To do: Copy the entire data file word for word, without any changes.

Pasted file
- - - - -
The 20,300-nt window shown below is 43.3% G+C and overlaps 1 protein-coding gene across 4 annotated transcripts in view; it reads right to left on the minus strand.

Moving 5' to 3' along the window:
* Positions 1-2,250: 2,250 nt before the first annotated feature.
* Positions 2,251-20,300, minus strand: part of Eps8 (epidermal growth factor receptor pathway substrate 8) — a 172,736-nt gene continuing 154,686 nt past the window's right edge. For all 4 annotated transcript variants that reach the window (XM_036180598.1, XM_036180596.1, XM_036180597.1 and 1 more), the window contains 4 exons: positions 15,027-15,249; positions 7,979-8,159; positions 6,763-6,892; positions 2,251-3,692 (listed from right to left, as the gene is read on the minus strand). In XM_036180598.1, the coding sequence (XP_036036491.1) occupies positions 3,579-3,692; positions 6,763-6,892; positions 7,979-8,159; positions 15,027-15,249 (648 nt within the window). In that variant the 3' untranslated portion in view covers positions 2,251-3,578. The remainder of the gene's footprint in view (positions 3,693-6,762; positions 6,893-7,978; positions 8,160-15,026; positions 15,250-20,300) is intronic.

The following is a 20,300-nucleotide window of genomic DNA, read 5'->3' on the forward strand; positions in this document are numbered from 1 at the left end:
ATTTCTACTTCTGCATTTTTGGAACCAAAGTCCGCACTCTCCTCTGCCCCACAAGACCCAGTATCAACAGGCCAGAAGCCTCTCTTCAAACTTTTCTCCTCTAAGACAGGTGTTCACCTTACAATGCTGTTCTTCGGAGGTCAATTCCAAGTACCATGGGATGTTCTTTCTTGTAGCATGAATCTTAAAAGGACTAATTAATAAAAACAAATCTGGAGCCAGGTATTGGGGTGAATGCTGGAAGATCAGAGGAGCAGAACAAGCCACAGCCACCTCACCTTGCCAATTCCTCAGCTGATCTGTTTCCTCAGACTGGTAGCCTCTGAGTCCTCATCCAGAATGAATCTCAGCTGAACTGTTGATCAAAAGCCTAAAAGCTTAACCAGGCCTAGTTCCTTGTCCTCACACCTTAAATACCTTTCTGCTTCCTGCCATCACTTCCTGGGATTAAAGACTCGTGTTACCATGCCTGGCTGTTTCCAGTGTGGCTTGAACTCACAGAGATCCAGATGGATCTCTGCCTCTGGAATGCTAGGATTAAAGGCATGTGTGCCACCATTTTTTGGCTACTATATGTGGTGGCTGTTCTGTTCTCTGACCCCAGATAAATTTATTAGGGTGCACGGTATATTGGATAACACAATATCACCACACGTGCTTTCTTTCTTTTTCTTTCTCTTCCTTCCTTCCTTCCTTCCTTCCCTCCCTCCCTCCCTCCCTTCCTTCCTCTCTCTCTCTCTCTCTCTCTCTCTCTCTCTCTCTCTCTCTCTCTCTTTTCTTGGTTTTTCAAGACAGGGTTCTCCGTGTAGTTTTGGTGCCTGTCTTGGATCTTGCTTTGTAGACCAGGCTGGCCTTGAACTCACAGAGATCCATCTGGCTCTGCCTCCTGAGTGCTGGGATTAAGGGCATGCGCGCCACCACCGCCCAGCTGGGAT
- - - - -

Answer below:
The 20,300-nt window shown below is 43.3% G+C and overlaps 1 protein-coding gene across 4 annotated transcripts in view; it reads right to left on the minus strand.

Moving 5' to 3' along the window:
* Positions 1-2,250: 2,250 nt before the first annotated feature.
* Positions 2,251-20,300, minus strand: part of Eps8 (epidermal growth factor receptor pathway substrate 8) — a 172,736-nt gene continuing 154,686 nt past the window's right edge. For all 4 annotated transcript variants that reach the window (XM_036180598.1, XM_036180596.1, XM_036180597.1 and 1 more), the window contains 4 exons: positions 15,027-15,249; positions 7,979-8,159; positions 6,763-6,892; positions 2,251-3,692 (listed from right to left, as the gene is read on the minus strand). In XM_036180598.1, the coding sequence (XP_036036491.1) occupies positions 3,579-3,692; positions 6,763-6,892; positions 7,979-8,159; positions 15,027-15,249 (648 nt within the window). In that variant the 3' untranslated portion in view covers positions 2,251-3,578. The remainder of the gene's footprint in view (positions 3,693-6,762; positions 6,893-7,978; positions 8,160-15,026; positions 15,250-20,300) is intronic.

The following is a 20,300-nucleotide window of genomic DNA, read 5'->3' on the forward strand; positions in this document are numbered from 1 at the left end:
ATTTCTACTTCTGCATTTTTGGAACCAAAGTCCGCACTCTCCTCTGCCCCACAAGACCCAGTATCAACAGGCCAGAAGCCTCTCTTCAAACTTTTCTCCTCTAAGACAGGTGTTCACCTTACAATGCTGTTCTTCGGAGGTCAATTCCAAGTACCATGGGATGTTCTTTCTTGTAGCATGAATCTTAAAAGGACTAATTAATAAAAACAAATCTGGAGCCAGGTATTGGGGTGAATGCTGGAAGATCAGAGGAGCAGAACAAGCCACAGCCACCTCACCTTGCCAATTCCTCAGCTGATCTGTTTCCTCAGACTGGTAGCCTCTGAGTCCTCATCCAGAATGAATCTCAGCTGAACTGTTGATCAAAAGCCTAAAAGCTTAACCAGGCCTAGTTCCTTGTCCTCACACCTTAAATACCTTTCTGCTTCCTGCCATCACTTCCTGGGATTAAAGACTCGTGTTACCATGCCTGGCTGTTTCCAGTGTGGCTTGAACTCACAGAGATCCAGATGGATCTCTGCCTCTGGAATGCTAGGATTAAAGGCATGTGTGCCACCATTTTTTGGCTACTATATGTGGTGGCTGTTCTGTTCTCTGACCCCAGATAAATTTATTAGGGTGCACGGTATATTGGATAACACAATATCACCACACGTGCTTTCTTTCTTTTTCTTTCTCTTCCTTCCTTCCTTCCTTCCTTCCCTCCCTCCCTCCCTCCCTTCCTTCCTCTCTCTCTCTCTCTCTCTCTCTCTCTCTCTCTCTCTCTCTCTCTCTTTTCTTGGTTTTTCAAGACAGGGTTCTCCGTGTAGTTTTGGTGCCTGTCTTGGATCTTGCTTTGTAGACCAGGCTGGCCTTGAACTCACAGAGATCCATCTGGCTCTGCCTCCTGAGTGCTGGGATTAAGGGCATGCGCGCCACCACCGCCCAGCTGGGAT